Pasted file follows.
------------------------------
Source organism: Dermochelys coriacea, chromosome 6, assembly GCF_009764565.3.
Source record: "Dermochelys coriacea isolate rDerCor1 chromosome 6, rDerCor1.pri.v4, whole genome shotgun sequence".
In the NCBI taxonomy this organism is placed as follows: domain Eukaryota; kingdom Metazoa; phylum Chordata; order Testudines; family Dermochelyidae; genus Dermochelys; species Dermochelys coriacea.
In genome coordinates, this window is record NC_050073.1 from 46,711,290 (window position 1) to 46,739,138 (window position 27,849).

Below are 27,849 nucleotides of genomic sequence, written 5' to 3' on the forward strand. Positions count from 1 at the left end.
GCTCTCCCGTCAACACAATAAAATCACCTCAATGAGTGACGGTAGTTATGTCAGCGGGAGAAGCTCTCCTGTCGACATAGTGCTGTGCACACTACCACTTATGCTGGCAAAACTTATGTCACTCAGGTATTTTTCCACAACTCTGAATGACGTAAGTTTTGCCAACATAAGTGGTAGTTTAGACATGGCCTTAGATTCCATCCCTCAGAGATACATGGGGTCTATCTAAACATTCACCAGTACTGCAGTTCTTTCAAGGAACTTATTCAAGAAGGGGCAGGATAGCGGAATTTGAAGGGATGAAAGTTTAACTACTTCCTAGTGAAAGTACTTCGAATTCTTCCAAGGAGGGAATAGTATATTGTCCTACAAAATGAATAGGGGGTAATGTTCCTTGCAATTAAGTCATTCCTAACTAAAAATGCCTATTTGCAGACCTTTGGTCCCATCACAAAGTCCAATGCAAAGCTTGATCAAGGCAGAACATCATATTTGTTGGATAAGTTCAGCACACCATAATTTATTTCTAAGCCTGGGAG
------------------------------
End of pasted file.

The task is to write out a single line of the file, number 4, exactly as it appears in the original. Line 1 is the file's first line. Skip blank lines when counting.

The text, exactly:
In genome coordinates, this window is record NC_050073.1 from 46,711,290 (window position 1) to 46,739,138 (window position 27,849).